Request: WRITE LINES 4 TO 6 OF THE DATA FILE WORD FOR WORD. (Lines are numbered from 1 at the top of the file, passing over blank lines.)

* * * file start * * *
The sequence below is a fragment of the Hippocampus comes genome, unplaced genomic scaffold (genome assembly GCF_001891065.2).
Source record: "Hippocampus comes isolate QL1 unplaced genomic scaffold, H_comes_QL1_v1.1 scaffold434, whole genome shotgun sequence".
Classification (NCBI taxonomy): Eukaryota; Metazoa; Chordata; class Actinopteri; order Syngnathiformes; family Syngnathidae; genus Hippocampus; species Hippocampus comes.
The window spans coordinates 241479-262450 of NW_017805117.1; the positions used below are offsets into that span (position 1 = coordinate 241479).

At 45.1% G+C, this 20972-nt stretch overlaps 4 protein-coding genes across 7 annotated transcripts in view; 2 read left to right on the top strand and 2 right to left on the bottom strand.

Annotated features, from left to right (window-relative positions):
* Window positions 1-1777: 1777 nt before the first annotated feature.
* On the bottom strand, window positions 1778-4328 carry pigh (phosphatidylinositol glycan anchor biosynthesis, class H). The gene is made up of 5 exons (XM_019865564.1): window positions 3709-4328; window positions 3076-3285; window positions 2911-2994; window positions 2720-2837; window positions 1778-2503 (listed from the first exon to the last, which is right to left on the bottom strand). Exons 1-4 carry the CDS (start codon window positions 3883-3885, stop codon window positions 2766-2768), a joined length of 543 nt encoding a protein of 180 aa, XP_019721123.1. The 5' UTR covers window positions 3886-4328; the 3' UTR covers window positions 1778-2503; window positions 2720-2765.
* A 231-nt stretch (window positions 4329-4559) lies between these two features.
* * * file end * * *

The window spans coordinates 241479-262450 of NW_017805117.1; the positions used below are offsets into that span (position 1 = coordinate 241479).

At 45.1% G+C, this 20972-nt stretch overlaps 4 protein-coding genes across 7 annotated transcripts in view; 2 read left to right on the top strand and 2 right to left on the bottom strand.

Annotated features, from left to right (window-relative positions):